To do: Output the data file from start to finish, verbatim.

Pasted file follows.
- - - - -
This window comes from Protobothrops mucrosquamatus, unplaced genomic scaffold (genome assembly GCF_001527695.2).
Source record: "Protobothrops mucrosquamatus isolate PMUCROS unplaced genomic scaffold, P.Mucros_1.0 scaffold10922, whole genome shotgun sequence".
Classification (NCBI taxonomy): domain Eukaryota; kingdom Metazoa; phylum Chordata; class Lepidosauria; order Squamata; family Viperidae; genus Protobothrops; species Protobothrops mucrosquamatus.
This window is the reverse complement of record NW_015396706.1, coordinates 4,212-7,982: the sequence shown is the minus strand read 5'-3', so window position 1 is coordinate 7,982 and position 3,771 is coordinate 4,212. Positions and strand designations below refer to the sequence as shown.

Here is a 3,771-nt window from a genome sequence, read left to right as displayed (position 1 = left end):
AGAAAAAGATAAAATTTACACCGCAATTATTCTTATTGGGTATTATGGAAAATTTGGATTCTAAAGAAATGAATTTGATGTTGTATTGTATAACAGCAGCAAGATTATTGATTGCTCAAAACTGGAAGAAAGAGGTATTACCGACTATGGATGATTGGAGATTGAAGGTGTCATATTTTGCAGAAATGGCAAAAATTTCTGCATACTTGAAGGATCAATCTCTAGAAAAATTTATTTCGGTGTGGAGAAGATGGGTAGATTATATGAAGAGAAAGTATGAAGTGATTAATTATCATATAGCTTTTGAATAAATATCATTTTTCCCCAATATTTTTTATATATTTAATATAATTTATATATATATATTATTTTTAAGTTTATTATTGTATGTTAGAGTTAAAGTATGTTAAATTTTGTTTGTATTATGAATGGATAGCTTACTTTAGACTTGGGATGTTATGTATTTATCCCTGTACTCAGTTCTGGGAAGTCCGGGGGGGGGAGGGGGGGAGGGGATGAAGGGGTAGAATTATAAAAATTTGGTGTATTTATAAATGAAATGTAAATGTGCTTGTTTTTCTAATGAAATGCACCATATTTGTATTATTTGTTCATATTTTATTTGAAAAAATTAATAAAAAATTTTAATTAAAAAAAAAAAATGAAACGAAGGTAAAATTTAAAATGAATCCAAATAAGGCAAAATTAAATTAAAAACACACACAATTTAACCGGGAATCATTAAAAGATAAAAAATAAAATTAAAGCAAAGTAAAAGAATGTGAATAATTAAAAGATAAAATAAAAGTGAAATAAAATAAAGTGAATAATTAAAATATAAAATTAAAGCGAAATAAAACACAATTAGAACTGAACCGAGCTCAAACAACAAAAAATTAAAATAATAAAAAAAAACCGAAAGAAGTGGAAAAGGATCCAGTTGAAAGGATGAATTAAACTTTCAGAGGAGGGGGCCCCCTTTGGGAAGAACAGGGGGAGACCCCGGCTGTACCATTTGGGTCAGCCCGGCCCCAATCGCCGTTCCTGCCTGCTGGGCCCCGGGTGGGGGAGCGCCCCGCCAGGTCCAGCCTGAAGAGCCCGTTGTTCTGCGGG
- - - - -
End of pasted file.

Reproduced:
This window comes from Protobothrops mucrosquamatus, unplaced genomic scaffold (genome assembly GCF_001527695.2).
Source record: "Protobothrops mucrosquamatus isolate PMUCROS unplaced genomic scaffold, P.Mucros_1.0 scaffold10922, whole genome shotgun sequence".
Classification (NCBI taxonomy): domain Eukaryota; kingdom Metazoa; phylum Chordata; class Lepidosauria; order Squamata; family Viperidae; genus Protobothrops; species Protobothrops mucrosquamatus.
This window is the reverse complement of record NW_015396706.1, coordinates 4,212-7,982: the sequence shown is the minus strand read 5'-3', so window position 1 is coordinate 7,982 and position 3,771 is coordinate 4,212. Positions and strand designations below refer to the sequence as shown.

Here is a 3,771-nt window from a genome sequence, read left to right as displayed (position 1 = left end):
AGAAAAAGATAAAATTTACACCGCAATTATTCTTATTGGGTATTATGGAAAATTTGGATTCTAAAGAAATGAATTTGATGTTGTATTGTATAACAGCAGCAAGATTATTGATTGCTCAAAACTGGAAGAAAGAGGTATTACCGACTATGGATGATTGGAGATTGAAGGTGTCATATTTTGCAGAAATGGCAAAAATTTCTGCATACTTGAAGGATCAATCTCTAGAAAAATTTATTTCGGTGTGGAGAAGATGGGTAGATTATATGAAGAGAAAGTATGAAGTGATTAATTATCATATAGCTTTTGAATAAATATCATTTTTCCCCAATATTTTTTATATATTTAATATAATTTATATATATATATTATTTTTAAGTTTATTATTGTATGTTAGAGTTAAAGTATGTTAAATTTTGTTTGTATTATGAATGGATAGCTTACTTTAGACTTGGGATGTTATGTATTTATCCCTGTACTCAGTTCTGGGAAGTCCGGGGGGGGGAGGGGGGGAGGGGATGAAGGGGTAGAATTATAAAAATTTGGTGTATTTATAAATGAAATGTAAATGTGCTTGTTTTTCTAATGAAATGCACCATATTTGTATTATTTGTTCATATTTTATTTGAAAAAATTAATAAAAAATTTTAATTAAAAAAAAAAAATGAAACGAAGGTAAAATTTAAAATGAATCCAAATAAGGCAAAATTAAATTAAAAACACACACAATTTAACCGGGAATCATTAAAAGATAAAAAATAAAATTAAAGCAAAGTAAAAGAATGTGAATAATTAAAAGATAAAATAAAAGTGAAATAAAATAAAGTGAATAATTAAAATATAAAATTAAAGCGAAATAAAACACAATTAGAACTGAACCGAGCTCAAACAACAAAAAATTAAAATAATAAAAAAAAACCGAAAGAAGTGGAAAAGGATCCAGTTGAAAGGATGAATTAAACTTTCAGAGGAGGGGGCCCCCTTTGGGAAGAACAGGGGGAGACCCCGGCTGTACCATTTGGGTCAGCCCGGCCCCAATCGCCGTTCCTGCCTGCTGGGCCCCGGGTGGGGGAGCGCCCCGCCAGGTCCAGCCTGAAGAGCCCGTTGTTCTGCGGG